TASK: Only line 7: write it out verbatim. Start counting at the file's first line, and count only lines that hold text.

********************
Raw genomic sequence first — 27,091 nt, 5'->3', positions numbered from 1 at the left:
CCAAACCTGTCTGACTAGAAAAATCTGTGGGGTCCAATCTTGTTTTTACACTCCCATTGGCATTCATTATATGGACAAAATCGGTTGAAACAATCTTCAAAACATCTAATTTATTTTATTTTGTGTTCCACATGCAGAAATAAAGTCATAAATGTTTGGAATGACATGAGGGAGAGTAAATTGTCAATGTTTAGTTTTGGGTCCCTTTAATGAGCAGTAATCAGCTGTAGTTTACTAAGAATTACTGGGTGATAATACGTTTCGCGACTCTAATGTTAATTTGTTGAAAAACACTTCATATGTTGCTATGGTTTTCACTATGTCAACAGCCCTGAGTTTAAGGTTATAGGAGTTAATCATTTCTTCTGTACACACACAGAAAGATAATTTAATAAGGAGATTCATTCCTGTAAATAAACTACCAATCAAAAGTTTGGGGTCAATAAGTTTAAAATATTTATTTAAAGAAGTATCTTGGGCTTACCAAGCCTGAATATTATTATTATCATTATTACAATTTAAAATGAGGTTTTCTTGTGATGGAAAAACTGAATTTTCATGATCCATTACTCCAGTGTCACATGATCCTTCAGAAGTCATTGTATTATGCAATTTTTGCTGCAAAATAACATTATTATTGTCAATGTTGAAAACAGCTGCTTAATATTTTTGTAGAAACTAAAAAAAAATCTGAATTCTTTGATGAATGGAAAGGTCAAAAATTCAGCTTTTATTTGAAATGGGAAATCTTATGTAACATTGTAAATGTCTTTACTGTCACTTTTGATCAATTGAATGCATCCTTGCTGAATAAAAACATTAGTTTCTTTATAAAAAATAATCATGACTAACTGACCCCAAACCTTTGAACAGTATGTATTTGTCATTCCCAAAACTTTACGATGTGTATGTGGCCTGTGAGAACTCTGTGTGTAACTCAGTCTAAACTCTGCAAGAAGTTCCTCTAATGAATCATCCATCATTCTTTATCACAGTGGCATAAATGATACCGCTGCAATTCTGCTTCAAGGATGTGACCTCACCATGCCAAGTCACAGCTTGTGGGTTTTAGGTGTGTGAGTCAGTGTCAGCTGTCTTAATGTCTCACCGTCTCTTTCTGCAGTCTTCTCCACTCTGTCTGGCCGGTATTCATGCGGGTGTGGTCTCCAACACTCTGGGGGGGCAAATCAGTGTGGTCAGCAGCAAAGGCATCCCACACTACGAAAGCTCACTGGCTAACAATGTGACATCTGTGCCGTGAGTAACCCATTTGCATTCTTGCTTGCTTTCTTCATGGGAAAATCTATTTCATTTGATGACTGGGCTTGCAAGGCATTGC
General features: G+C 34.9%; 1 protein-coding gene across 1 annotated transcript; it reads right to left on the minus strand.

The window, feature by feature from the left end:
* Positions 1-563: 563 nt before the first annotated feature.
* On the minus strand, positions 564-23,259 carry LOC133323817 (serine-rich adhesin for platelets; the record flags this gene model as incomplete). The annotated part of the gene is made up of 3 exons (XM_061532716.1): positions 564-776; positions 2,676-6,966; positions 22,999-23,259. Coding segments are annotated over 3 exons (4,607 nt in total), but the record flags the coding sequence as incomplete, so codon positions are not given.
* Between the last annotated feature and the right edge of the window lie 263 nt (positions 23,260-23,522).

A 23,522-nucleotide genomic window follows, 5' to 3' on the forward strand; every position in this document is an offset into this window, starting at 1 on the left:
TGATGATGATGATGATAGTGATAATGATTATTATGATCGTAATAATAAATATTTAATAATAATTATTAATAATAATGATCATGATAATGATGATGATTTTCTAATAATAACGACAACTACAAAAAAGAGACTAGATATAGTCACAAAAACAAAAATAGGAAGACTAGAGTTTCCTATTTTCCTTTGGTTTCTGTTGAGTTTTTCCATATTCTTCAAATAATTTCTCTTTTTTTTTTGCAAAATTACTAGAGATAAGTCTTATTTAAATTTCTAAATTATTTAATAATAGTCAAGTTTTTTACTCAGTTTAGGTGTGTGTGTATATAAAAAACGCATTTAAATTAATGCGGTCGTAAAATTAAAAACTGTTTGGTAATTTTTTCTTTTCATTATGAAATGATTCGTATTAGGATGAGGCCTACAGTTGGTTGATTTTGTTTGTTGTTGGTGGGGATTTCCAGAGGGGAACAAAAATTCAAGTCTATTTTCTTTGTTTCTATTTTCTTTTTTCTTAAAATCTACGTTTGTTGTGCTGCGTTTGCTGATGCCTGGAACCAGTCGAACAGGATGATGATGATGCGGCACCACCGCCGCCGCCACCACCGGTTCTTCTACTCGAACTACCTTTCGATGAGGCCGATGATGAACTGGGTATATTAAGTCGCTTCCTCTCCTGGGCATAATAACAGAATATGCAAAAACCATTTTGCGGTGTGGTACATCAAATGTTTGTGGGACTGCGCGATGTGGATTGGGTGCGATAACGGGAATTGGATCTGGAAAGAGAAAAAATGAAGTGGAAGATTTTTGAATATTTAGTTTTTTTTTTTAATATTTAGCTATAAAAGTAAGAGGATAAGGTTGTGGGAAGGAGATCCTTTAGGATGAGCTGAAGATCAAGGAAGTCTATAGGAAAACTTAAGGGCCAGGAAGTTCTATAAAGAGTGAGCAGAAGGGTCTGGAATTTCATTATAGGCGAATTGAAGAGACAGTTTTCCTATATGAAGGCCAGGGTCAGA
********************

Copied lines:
* Between the last annotated feature and the right edge of the window lie 263 nt (positions 23,260-23,522).